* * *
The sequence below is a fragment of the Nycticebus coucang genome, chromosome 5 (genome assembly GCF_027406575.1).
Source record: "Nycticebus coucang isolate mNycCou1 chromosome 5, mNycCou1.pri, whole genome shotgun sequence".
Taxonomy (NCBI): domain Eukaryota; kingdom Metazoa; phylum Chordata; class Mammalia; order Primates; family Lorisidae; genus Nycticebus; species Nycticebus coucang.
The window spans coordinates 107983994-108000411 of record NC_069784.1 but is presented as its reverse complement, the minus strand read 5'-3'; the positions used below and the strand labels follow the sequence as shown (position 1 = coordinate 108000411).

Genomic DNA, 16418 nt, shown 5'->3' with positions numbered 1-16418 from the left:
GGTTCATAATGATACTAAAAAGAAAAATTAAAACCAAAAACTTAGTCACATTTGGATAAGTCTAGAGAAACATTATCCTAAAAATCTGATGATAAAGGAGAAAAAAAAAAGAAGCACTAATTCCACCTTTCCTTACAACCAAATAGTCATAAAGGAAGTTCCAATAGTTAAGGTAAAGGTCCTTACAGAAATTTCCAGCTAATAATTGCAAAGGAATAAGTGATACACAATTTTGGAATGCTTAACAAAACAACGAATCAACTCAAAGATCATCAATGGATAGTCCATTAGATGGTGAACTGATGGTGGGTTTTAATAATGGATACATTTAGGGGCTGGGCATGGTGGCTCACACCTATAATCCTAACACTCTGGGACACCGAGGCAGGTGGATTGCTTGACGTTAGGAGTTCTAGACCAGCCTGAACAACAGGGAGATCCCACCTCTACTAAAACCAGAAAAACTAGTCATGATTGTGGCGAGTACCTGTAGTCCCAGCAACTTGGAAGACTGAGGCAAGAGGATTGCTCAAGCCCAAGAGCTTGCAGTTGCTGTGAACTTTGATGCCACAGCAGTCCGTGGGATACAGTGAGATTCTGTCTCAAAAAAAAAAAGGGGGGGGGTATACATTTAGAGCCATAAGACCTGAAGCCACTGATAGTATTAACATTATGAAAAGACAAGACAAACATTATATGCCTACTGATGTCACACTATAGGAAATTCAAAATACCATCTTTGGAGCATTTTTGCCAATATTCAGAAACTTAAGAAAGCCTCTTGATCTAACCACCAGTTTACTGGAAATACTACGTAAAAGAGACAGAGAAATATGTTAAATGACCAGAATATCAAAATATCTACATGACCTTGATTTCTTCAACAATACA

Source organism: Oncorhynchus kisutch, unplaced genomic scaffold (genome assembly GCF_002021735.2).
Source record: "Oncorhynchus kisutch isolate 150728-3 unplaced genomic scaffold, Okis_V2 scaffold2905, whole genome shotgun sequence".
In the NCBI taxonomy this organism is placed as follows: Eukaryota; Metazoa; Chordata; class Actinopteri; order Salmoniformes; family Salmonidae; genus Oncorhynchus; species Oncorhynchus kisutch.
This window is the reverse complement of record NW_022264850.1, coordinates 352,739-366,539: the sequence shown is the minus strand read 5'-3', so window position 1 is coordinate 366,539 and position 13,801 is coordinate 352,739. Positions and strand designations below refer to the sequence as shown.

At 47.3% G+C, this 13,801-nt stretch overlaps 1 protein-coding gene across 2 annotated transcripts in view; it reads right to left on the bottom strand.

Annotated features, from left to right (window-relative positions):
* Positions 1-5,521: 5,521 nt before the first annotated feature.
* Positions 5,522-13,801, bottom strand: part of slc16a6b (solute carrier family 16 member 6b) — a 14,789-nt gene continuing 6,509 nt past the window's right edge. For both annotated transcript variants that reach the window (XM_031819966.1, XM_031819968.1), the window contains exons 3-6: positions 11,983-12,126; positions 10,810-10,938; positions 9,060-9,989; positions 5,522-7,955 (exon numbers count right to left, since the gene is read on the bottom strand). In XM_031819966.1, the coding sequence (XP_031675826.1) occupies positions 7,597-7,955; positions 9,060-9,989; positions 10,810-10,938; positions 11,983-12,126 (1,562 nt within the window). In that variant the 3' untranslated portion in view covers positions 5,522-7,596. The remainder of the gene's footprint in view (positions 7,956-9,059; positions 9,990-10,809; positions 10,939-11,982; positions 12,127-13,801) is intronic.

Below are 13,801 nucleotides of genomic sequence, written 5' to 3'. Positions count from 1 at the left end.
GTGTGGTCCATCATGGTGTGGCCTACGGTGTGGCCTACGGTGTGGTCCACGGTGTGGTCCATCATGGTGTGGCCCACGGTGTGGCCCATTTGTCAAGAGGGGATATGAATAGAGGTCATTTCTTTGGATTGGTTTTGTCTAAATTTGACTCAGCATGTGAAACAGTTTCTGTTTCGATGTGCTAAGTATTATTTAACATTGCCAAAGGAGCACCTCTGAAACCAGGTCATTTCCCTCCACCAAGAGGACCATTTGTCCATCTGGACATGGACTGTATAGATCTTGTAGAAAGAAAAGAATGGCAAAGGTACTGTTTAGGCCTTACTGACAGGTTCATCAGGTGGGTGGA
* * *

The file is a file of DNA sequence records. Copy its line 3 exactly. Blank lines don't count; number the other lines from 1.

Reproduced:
Taxonomy (NCBI): domain Eukaryota; kingdom Metazoa; phylum Chordata; class Mammalia; order Primates; family Lorisidae; genus Nycticebus; species Nycticebus coucang.